What is the value of business values and do they really matter?
Values receive much attention in the public debate on corporate and institutional conduct. Lapses of values are cited as the root cause of transgressions, instilling values as a remedy, and strong values as an enduring form of protection. Values were mentioned 23 times a day during the recent Standing Committee on Economics testimony from CEOs of the big four banks.
Most large organisations have defined values that enshrine the ideals their leaders hold as central to success. The number (generally between four and eight) and the form of expression (generally a noun and a ‘tag’ line) vary from organisation to organisation.
Displayed on the intranet, in the foyer and on the screen saver, they are there for all to see.
So what happens inside a business that allows sales incentives to develop that, upon reflection, diverge from public expectations? How does a gap form between the cover a consumer thinks they have purchased and the reality of the claim process? What precipitates major organisations getting caught in scandals ranging from fraudulent sales behaviour, to environmental reporting, to the trade in ivory?
Outcomes such as these are not the result of isolated values failures or individual lapses of judgement. Rather they are symptomatic of a broader failure of the values themselves. They demonstrate that the values are not practiced by the organisation at large.
“The value of a value is in its use solving an organisations most pressing issues” #FonsTrompenaars.
Leaders’ efforts to define values for their organisations (though well intentioned) are central to the failure of values. Centrally defined values, no matter how well conceived, are not ‘owned’ by the rank and file of the organisation. Broadcasting values from the top of the organisation, no matter how well communicated and reinforced, renders passive the recipients of the message.
To have power people must be actively engaged.
Developing ‘living’ values
Values fail an organisation when they are centrally defined and not used by those in the organisation to solve issues. So how do we move from passive consumption of centrally defined values, to values that are lived in the organisation? How can the leaders ensure that values are relevant to the issues facing their large heterogeneous organisations?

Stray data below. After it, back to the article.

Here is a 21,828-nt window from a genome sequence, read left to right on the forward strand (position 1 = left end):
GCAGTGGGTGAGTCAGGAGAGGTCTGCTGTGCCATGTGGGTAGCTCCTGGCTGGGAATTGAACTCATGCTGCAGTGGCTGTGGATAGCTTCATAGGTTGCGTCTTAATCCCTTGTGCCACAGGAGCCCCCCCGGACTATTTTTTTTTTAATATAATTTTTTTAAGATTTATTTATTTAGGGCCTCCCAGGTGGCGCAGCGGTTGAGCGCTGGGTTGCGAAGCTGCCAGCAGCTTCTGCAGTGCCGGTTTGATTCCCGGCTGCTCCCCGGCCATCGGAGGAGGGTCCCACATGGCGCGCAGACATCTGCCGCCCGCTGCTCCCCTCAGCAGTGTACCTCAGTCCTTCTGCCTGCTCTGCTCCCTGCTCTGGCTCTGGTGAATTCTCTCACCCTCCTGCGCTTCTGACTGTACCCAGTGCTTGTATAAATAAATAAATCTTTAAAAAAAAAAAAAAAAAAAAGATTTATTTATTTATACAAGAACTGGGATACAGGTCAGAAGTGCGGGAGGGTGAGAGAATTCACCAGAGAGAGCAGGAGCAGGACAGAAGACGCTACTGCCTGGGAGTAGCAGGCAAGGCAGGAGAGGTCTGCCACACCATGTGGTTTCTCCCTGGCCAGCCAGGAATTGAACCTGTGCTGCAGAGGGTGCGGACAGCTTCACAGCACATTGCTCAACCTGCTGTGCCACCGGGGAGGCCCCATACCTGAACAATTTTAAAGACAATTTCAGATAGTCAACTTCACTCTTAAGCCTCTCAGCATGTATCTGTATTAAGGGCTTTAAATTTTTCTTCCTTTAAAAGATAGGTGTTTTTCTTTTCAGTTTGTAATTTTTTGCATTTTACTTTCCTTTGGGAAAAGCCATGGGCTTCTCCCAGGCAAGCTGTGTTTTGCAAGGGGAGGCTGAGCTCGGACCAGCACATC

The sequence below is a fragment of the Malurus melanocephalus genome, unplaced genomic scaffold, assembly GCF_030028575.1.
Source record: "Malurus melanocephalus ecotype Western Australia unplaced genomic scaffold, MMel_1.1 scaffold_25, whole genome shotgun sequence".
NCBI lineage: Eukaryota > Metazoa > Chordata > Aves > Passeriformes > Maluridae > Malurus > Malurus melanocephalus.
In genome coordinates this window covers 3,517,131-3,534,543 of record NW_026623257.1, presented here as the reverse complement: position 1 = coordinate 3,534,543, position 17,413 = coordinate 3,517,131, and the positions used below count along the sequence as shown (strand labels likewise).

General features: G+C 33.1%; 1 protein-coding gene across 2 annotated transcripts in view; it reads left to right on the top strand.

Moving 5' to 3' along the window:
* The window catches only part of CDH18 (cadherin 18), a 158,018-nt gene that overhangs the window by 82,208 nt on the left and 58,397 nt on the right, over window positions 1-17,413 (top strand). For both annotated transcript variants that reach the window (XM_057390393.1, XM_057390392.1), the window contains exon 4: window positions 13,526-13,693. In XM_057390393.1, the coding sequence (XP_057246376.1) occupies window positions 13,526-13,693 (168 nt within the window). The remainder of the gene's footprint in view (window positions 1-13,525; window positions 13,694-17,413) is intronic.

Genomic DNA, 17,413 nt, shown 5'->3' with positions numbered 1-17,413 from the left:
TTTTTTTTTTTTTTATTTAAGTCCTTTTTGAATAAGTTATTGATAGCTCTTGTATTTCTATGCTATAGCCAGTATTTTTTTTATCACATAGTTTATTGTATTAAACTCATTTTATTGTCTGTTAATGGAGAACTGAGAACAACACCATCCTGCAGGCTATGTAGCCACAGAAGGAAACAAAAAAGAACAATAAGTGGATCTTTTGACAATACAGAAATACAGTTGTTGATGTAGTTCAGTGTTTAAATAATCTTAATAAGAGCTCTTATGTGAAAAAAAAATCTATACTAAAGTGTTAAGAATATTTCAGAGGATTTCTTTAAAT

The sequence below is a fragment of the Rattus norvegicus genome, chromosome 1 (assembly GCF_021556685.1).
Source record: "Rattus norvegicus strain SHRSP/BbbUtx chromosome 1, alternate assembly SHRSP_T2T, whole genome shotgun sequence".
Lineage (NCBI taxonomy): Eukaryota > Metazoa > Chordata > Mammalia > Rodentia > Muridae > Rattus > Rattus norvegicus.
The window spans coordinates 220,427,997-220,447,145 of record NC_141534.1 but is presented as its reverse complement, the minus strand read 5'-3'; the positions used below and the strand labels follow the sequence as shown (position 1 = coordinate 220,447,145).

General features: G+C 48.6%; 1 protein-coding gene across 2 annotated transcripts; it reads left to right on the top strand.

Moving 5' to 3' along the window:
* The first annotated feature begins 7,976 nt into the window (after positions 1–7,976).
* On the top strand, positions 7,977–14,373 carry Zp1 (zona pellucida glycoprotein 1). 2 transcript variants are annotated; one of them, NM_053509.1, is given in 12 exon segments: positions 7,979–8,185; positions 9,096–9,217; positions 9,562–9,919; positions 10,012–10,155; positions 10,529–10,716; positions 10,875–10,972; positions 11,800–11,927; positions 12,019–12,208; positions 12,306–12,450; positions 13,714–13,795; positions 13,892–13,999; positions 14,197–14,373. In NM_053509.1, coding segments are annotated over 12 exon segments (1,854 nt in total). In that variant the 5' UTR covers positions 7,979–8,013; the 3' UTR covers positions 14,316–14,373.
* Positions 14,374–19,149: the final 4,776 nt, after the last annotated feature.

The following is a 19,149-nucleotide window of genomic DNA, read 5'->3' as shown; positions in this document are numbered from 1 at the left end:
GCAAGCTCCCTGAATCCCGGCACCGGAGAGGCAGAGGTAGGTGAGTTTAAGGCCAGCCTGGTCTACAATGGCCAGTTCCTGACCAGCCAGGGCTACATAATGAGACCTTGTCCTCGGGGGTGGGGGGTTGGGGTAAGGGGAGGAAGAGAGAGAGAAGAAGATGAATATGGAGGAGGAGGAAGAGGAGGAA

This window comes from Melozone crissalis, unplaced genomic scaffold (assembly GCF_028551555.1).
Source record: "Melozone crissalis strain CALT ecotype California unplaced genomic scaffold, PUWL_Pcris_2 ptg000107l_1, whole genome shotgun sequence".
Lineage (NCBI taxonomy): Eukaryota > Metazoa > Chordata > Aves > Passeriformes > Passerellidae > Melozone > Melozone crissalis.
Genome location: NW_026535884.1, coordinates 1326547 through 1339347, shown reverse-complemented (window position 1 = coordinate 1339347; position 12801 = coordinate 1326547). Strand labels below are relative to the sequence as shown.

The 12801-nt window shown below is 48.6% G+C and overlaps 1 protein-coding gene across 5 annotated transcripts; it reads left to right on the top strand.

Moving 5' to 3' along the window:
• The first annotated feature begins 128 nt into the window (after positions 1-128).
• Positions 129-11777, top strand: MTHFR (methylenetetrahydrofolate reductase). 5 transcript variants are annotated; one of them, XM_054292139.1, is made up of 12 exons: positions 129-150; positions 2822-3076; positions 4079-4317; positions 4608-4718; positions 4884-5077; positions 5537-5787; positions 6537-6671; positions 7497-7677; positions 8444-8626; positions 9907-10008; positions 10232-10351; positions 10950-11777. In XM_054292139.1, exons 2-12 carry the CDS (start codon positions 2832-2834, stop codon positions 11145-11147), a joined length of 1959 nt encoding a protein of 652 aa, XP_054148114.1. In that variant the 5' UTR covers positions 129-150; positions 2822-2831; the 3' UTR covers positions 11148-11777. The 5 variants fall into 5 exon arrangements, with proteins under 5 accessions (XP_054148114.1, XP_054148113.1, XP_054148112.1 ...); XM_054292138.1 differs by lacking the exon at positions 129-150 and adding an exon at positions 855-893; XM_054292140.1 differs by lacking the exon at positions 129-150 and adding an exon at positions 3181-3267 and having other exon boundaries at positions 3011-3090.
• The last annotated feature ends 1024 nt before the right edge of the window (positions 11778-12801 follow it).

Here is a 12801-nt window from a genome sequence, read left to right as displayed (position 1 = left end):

Part of the answer is not trying to provide all the answers. In order to fully engage with values people need space (figuratively and literally) to co-create the story. I am reminded of the ‘incremental housing’ movement which builds disaster victims half a house (literally). By focusing on core services (water, power, insulation) and providing housing recipients space to extend their (1/2) house in a way that meets their own requirements, the value of aid investment is maximised, social capital increased and local employment supported
In the same way leaders should provide the core infrastructure and the space for teams and individuals to co-create values that are directly relevant to the issues they confront day-to-day. With the right core ‘infrastructure’ guidelines the values that emerge from this process will likely align with leaders’ initial ideas (if there is a gap the emergent values are probably an improvement). Moreover, everyone engaged in the process will feel commitment to and ownership of the values.
Done right this process can generate a surge of organisational energy. Before embarking on co-creating values leaders should consider the core infrastructure carefully: what is non-negotiable, setting the context correctly, and how best to engage the organisation. They have a plan for engaging the passion such a process can unleash.
Once engaged people will expect change – the leader’s role becomes one of clearing impediments that stop the organisation realising co-created values. This is surely a better problem to confront than trying to get people to engage at all!